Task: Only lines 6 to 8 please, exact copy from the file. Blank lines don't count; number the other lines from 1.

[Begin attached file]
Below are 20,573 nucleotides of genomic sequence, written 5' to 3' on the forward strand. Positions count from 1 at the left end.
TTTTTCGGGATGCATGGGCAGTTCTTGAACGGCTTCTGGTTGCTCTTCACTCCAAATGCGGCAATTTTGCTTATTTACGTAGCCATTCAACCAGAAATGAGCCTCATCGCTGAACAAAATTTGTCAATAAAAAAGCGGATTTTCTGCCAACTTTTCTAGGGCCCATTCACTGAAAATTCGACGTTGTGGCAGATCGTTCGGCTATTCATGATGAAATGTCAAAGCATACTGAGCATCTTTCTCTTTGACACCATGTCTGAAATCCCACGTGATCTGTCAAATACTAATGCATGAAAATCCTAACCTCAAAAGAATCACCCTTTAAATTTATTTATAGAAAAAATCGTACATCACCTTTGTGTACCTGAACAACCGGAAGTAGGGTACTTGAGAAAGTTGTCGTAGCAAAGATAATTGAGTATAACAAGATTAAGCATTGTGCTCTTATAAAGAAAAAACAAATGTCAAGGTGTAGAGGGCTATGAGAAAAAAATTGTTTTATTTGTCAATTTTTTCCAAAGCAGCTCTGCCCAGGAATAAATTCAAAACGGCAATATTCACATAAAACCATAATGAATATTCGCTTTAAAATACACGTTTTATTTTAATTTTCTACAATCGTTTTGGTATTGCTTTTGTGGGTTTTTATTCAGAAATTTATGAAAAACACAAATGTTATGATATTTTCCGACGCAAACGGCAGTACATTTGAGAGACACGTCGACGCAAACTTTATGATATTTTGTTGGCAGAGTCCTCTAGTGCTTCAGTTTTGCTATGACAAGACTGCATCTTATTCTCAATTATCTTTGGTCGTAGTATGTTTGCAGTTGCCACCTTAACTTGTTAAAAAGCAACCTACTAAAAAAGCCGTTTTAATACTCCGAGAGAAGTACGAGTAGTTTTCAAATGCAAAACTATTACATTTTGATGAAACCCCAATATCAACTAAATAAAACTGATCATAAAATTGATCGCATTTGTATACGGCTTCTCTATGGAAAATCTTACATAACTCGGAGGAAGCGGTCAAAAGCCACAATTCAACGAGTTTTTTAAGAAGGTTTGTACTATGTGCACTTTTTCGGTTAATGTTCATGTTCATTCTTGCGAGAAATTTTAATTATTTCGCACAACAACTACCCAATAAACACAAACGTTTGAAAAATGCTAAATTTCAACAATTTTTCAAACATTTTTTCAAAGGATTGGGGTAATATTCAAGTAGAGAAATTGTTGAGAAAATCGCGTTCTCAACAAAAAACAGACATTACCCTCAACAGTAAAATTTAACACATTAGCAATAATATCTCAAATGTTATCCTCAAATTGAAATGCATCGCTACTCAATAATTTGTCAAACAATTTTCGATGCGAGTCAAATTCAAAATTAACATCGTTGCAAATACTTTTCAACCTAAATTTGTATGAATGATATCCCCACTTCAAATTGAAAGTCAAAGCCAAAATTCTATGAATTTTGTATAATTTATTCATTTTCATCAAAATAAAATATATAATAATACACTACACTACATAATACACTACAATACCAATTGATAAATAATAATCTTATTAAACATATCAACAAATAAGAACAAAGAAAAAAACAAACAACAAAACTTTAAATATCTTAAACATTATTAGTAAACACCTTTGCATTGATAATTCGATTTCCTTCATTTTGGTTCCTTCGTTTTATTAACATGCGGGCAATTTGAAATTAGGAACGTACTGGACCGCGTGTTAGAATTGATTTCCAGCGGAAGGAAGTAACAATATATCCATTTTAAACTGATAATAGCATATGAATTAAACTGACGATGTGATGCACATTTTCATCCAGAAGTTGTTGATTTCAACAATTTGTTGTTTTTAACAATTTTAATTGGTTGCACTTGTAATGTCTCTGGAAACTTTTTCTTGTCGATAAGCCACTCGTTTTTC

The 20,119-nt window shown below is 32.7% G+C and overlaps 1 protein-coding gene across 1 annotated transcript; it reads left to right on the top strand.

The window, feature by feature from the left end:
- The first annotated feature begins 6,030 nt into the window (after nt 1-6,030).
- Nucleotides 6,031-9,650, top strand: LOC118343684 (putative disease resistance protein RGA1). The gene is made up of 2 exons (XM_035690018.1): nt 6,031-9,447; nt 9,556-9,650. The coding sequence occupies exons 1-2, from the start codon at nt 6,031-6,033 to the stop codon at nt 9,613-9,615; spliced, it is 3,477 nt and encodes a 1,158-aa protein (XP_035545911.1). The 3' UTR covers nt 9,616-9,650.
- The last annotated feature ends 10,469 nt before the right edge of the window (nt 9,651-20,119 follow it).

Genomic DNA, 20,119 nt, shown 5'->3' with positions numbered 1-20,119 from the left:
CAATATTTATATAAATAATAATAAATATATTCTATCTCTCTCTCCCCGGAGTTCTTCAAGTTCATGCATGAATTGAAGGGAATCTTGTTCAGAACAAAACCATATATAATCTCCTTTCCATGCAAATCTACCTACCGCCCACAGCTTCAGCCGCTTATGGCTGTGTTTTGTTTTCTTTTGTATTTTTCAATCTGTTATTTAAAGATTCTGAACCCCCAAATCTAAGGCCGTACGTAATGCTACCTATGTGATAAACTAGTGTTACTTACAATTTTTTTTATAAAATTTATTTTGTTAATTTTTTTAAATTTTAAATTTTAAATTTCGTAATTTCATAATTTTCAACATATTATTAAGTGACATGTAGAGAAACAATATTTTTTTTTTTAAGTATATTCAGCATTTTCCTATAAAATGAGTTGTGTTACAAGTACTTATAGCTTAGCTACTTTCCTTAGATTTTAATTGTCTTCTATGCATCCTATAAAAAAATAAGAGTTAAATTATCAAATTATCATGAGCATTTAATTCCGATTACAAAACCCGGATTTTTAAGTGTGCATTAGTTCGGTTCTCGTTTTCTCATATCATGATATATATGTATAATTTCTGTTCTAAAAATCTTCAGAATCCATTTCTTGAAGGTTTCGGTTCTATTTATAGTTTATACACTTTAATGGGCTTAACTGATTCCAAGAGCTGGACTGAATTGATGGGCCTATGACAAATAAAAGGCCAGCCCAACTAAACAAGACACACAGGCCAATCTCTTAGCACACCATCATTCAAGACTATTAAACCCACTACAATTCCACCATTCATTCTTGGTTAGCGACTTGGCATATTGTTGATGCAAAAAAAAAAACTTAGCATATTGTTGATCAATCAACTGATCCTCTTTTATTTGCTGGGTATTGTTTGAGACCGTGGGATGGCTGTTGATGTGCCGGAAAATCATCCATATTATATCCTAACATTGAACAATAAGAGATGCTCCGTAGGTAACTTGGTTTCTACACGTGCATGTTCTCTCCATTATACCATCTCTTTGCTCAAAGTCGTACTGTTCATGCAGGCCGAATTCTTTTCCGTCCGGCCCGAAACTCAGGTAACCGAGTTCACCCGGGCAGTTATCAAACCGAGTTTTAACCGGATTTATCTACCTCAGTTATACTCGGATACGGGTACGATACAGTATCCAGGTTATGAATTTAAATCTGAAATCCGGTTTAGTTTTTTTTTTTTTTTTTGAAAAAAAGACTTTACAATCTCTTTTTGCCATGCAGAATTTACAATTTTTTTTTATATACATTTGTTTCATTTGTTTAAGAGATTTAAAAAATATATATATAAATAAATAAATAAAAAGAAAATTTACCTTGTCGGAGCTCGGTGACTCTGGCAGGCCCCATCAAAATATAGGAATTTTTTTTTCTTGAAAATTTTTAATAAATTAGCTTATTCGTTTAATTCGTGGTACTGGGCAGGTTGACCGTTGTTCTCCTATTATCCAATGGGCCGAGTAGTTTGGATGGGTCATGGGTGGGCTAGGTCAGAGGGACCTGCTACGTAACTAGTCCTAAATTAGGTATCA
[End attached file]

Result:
- Nucleotides 6,031-9,650, top strand: LOC118343684 (putative disease resistance protein RGA1). The gene is made up of 2 exons (XM_035690018.1): nt 6,031-9,447; nt 9,556-9,650. The coding sequence occupies exons 1-2, from the start codon at nt 6,031-6,033 to the stop codon at nt 9,613-9,615; spliced, it is 3,477 nt and encodes a 1,158-aa protein (XP_035545911.1). The 3' UTR covers nt 9,616-9,650.
- The last annotated feature ends 10,469 nt before the right edge of the window (nt 9,651-20,119 follow it).

Genomic DNA, 20,119 nt, shown 5'->3' with positions numbered 1-20,119 from the left: